Cushion is a great addition to sneakers & absorbs some of the impact imposed by running, which can be up to 7x body weight. But cushion also has its drawbacks- the softer the cushion, the more unstable the shoe. Sometimes this trade-off is worth it, sometimes injuries can occur bc of it.
The easiest way to tell if the sole is primarily cushion is when you see white from toe to heel- this is usually the softest type of cushion as well. Occasionally you will see a colored sole but if it is only one color, chances are there are minimal stability features. You can press on the heel to get a good feel for its stiffness as well. For people who run with a long distance stride (more upright, less leg separation, less arm swing) and run more than a mile, cushion is a necessity & should be part of your decision process when buying sneakers. People who are struggling with joint arthritis of the ankle, knee, hip or even low back should also look for increased cushion in all of their sneakers, regardless of exercise choice. For people who sprint for cardio, or people training on the gym floor with lunges, squats & jumps, cushion can cause more harm than good. For these activities, the sensory information from the foot on a firm base is pretty important. Lower body training requires a minimalist, less cushioned or crosstraining shoe for best performance & reduced chance of injury. Yep- that means different shoes for running and training. You can eyeroll, I’ll wait. Ok you’re back... 😊... Choosing between shoes can be confusing- for instance, when someone wants to run for awhile, then train lunges. If this is how you exercise, you can switch shoes for running & training (yeah right), separate running days from training days, or pick what needs more consideration & choose shoewear based on those necessities.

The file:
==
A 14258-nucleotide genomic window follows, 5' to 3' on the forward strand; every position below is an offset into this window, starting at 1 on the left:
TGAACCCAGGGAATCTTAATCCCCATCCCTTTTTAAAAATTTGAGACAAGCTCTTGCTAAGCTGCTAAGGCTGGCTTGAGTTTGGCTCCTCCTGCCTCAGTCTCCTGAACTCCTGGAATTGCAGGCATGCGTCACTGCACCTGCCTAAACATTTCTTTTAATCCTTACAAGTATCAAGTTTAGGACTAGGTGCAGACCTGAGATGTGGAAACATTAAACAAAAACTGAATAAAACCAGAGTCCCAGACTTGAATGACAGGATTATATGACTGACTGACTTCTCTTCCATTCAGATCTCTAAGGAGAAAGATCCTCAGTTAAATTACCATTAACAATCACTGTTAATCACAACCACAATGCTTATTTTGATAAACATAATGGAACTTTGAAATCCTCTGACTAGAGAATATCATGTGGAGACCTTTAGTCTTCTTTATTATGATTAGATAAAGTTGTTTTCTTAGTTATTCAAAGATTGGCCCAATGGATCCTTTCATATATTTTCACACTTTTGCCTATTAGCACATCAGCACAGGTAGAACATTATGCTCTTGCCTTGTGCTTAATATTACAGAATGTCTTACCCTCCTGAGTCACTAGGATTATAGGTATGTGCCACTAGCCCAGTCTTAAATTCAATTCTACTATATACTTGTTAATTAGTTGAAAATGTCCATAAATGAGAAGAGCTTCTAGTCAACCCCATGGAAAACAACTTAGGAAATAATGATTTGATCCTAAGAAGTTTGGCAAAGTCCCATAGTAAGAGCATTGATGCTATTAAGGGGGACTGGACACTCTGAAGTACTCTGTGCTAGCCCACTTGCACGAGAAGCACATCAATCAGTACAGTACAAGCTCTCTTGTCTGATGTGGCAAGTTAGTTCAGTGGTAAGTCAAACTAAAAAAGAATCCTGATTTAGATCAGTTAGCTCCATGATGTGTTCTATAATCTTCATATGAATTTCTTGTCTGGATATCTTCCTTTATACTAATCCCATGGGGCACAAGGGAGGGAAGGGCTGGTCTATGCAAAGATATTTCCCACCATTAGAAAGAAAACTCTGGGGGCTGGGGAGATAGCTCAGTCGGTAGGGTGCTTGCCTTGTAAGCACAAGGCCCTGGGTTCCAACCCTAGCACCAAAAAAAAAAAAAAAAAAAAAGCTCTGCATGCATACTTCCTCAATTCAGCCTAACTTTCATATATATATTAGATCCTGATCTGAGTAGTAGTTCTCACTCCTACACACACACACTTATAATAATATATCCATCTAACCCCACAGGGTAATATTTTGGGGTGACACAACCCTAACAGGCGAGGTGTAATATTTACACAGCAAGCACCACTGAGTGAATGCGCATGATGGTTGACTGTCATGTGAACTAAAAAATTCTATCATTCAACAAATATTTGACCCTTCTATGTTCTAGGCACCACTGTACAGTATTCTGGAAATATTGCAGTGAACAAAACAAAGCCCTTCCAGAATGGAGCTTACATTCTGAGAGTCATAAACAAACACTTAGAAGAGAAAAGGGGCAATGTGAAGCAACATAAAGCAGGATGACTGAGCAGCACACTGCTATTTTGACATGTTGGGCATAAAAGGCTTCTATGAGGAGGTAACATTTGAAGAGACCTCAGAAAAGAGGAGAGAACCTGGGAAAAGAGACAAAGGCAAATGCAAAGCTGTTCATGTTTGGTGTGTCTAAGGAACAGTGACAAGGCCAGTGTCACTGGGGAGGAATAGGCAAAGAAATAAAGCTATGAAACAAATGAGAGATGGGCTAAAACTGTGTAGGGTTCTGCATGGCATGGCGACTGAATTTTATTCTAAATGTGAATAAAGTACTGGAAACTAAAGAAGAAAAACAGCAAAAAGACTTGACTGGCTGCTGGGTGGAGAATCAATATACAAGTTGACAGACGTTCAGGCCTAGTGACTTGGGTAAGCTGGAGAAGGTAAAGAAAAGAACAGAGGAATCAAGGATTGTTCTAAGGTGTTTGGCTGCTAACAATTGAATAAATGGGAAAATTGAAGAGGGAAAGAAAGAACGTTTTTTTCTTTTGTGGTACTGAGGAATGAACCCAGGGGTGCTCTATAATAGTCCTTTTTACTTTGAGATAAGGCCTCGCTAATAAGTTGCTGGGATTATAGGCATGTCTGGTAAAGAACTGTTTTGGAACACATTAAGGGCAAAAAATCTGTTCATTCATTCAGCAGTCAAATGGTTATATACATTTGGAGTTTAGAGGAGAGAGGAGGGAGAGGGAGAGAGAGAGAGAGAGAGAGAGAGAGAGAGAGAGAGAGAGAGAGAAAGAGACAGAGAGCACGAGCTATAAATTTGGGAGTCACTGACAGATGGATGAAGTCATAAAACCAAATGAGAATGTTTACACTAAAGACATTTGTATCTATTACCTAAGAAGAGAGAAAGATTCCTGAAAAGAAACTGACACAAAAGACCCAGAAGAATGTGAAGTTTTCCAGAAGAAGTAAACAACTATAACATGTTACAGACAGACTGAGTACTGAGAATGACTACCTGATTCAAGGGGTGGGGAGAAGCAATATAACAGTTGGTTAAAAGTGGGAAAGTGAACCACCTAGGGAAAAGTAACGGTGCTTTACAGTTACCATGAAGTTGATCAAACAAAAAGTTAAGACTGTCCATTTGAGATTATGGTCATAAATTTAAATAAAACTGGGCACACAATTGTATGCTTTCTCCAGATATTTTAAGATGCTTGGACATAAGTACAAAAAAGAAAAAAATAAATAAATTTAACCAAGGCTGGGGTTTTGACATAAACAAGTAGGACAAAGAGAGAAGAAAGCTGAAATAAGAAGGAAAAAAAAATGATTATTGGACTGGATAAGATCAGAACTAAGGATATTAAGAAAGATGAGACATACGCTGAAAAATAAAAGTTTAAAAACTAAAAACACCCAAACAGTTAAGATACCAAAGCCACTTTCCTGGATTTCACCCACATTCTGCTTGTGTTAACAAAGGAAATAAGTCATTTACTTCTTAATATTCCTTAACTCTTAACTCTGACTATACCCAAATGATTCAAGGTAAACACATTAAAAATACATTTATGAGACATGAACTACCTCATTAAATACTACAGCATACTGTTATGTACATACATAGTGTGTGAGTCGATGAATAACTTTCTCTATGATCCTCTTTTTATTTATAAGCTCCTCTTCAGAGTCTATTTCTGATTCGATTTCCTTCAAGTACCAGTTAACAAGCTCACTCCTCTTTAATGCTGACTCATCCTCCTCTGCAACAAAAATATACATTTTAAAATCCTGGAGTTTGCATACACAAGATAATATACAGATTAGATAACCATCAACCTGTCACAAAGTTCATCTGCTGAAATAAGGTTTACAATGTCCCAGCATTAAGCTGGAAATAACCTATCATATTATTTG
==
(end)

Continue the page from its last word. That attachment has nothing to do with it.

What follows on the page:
If you are performing lunges w a cushioned shoe, you’ll need extra focus for stability; If you are using a minimalist shoe your runs should stay as sprints, with extra focus on keeping sprinting form.